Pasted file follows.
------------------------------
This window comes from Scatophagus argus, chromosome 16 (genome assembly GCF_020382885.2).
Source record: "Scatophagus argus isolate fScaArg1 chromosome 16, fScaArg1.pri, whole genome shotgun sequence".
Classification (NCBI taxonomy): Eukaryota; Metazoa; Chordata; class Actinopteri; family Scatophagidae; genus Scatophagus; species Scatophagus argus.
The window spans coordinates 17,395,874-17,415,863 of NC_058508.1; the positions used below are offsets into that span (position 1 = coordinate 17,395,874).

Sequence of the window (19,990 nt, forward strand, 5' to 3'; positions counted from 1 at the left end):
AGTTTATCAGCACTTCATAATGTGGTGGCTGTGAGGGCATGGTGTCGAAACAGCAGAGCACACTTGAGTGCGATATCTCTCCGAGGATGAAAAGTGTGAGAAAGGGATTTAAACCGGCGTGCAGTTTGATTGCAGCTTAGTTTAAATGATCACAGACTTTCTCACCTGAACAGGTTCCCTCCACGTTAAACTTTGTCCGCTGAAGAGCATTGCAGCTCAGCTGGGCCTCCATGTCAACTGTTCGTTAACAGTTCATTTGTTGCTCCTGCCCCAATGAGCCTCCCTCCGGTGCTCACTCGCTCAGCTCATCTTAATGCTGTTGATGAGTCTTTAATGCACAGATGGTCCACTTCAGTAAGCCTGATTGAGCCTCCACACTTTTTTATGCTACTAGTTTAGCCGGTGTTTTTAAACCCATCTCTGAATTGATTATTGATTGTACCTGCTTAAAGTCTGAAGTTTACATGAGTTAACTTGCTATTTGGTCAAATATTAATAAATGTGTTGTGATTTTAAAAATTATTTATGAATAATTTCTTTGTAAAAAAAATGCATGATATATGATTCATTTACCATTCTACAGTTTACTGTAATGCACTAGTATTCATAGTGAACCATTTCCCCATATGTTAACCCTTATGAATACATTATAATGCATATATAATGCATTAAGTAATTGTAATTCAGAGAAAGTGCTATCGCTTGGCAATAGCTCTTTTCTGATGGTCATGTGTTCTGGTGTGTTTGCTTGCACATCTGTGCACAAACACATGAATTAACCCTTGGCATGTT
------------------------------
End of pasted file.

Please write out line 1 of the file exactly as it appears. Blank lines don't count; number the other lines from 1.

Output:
This window comes from Scatophagus argus, chromosome 16 (genome assembly GCF_020382885.2).